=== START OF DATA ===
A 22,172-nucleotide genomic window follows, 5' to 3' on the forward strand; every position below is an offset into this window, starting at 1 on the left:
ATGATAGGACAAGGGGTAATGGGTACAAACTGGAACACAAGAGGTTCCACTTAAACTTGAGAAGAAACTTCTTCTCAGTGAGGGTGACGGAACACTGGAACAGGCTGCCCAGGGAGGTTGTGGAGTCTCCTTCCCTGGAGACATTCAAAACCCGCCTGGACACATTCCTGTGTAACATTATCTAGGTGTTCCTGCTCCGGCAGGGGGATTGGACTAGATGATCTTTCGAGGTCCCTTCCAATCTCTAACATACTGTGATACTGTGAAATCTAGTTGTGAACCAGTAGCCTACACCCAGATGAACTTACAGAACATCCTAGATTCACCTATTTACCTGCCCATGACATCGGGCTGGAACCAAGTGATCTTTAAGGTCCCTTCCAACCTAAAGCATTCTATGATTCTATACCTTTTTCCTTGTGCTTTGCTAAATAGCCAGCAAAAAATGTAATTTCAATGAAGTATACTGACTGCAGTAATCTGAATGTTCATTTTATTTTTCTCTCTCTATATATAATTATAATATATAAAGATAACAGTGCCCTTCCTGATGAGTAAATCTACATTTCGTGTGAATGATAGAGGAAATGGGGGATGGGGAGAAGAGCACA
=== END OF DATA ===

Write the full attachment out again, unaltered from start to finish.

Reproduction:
A 22,172-nucleotide genomic window follows, 5' to 3' on the forward strand; every position below is an offset into this window, starting at 1 on the left:
ATGATAGGACAAGGGGTAATGGGTACAAACTGGAACACAAGAGGTTCCACTTAAACTTGAGAAGAAACTTCTTCTCAGTGAGGGTGACGGAACACTGGAACAGGCTGCCCAGGGAGGTTGTGGAGTCTCCTTCCCTGGAGACATTCAAAACCCGCCTGGACACATTCCTGTGTAACATTATCTAGGTGTTCCTGCTCCGGCAGGGGGATTGGACTAGATGATCTTTCGAGGTCCCTTCCAATCTCTAACATACTGTGATACTGTGAAATCTAGTTGTGAACCAGTAGCCTACACCCAGATGAACTTACAGAACATCCTAGATTCACCTATTTACCTGCCCATGACATCGGGCTGGAACCAAGTGATCTTTAAGGTCCCTTCCAACCTAAAGCATTCTATGATTCTATACCTTTTTCCTTGTGCTTTGCTAAATAGCCAGCAAAAAATGTAATTTCAATGAAGTATACTGACTGCAGTAATCTGAATGTTCATTTTATTTTTCTCTCTCTATATATAATTATAATATATAAAGATAACAGTGCCCTTCCTGATGAGTAAATCTACATTTCGTGTGAATGATAGAGGAAATGGGGGATGGGGAGAAGAGCACA